Choi D.H.,Marine Biotechnology Research Division |
Noh J.H.,Marine Ecosystem Research Division |
Ahn S.M.,Marine Ecosystem Research Division |
Lee C.M.,Ocean Policy Institute |
And 4 more authors.
Ocean and Polar Research | Year: 2013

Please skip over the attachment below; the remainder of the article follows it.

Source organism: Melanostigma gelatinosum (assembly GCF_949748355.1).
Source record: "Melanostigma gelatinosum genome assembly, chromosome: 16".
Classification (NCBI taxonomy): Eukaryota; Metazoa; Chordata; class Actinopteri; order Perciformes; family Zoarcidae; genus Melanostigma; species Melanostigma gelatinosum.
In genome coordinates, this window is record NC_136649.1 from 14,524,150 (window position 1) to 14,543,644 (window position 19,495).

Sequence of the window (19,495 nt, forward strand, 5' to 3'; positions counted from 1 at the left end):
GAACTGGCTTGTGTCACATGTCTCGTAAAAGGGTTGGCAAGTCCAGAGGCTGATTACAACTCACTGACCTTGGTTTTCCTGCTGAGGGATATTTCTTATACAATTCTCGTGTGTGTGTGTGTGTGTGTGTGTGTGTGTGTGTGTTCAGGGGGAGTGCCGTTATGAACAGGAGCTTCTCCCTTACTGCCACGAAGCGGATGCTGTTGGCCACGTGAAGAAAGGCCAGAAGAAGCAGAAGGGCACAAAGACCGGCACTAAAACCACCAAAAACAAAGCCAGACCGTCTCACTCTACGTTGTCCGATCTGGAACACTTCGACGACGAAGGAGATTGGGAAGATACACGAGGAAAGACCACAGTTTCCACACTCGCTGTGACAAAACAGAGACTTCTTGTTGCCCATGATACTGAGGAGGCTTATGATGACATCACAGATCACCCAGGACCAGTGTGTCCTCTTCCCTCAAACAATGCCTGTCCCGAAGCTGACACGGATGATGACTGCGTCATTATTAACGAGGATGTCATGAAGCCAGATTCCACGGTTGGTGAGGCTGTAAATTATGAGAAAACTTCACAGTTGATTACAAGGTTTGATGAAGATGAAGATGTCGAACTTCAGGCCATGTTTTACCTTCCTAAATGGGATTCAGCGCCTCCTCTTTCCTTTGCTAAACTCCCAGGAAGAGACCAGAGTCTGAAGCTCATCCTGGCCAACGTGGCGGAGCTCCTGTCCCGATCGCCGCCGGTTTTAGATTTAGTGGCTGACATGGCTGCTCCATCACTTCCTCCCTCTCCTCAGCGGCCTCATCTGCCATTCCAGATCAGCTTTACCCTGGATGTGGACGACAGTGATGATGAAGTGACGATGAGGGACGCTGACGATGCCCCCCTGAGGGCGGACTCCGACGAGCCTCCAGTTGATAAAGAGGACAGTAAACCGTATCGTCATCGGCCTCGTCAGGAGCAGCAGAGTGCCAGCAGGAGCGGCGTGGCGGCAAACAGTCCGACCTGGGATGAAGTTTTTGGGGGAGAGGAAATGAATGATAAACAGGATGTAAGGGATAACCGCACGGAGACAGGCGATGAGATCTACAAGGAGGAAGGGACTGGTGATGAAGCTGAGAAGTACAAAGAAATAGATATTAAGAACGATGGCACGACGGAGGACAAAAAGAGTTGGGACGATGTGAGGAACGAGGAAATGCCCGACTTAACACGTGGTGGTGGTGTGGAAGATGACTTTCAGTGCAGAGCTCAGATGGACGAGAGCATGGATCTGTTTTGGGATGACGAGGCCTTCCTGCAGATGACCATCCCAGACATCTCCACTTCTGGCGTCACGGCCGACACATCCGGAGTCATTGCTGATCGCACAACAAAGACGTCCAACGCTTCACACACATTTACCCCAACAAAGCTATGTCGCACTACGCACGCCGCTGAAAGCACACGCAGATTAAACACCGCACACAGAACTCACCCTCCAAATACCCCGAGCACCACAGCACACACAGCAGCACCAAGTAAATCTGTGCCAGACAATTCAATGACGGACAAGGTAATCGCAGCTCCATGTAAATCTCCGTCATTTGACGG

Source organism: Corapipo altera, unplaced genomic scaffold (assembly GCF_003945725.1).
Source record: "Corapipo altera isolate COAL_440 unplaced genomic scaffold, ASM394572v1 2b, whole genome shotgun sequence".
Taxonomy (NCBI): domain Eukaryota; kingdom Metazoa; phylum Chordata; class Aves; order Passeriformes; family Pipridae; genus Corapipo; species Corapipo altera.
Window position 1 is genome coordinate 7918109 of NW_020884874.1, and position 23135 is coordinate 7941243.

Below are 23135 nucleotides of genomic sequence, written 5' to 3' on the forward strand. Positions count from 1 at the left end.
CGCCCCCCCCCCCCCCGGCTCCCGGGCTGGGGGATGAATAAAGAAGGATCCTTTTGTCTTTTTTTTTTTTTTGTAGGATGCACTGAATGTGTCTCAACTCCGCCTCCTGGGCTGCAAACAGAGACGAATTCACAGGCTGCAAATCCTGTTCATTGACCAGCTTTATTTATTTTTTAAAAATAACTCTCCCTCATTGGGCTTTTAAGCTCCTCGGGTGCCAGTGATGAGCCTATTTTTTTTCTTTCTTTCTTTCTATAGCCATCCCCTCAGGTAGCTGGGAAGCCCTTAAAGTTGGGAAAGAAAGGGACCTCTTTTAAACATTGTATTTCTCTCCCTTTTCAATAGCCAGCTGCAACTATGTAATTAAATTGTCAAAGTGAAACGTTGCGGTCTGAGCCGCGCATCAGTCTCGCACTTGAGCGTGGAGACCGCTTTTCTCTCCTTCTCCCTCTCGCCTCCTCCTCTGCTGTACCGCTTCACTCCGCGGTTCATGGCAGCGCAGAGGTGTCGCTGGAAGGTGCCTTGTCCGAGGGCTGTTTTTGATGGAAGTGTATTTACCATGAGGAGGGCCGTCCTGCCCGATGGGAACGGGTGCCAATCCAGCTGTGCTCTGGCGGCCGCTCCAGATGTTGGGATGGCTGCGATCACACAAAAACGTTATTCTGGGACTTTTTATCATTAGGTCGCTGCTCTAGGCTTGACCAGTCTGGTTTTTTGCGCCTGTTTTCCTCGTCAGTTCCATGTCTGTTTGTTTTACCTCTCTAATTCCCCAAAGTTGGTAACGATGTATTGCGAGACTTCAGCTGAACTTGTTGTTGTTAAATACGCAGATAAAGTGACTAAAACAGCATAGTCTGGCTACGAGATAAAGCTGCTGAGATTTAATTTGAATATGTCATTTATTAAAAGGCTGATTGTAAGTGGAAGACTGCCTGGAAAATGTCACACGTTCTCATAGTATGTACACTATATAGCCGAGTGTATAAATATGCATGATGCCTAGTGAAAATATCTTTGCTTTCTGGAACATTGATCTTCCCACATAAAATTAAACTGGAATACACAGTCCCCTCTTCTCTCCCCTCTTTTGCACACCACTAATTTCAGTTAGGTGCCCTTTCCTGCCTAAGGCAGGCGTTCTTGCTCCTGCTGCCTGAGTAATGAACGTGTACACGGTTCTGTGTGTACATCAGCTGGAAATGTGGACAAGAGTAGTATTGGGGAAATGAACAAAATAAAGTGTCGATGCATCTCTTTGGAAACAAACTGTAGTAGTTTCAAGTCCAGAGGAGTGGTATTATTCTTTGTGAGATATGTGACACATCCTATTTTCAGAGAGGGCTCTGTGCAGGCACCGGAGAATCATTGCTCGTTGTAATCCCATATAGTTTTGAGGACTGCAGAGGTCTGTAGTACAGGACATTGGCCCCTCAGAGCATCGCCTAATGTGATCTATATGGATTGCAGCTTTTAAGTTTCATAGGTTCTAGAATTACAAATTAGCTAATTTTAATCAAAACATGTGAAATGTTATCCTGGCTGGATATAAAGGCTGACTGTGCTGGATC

In order to understand phytoplankton and bacterial distribution in tropical coral reef ecosystems in relation to the mangrove community, their biomass and activities were measured in the sea waters of the Chuuk and the Kosrae lagoons located in Micronesia. Chlorophyll a and bacterial abundance showed maximal values in the seawater near the mangrove forests, and then steeply decreased as the distance increased from the mangrove forests, indicating that environmental conditions for these microorganisms changed greatly in lagoon waters. Together with chlorophyll a, abundance of Synechococcus and phototrophic picoeukaryotes and a variety of indicator pigments for dinoflagellates, diatoms, green algae and cryptophytes also showed similar spatial distribution patterns, suggesting that phytoplankton assemblages respond to the environmental gradient by changing community compositions. In addition, primary production and bacterial production were also highest in the bay surrounded by mangrove forest and lowest outside of the lagoon. These results suggest that mangrove waters play an important role in energy production and nutrient cycling in tropical coasts, undoubtedly receiving large inputs of organic matter from shore vegetation such as mangroves. However, the steep decrease of biomass and production of phytoplankton and heterotrophic bacteria within a short distance from the bay to the level of oligotrophic waters indicates that the effect of mangrove waters does not extend far away.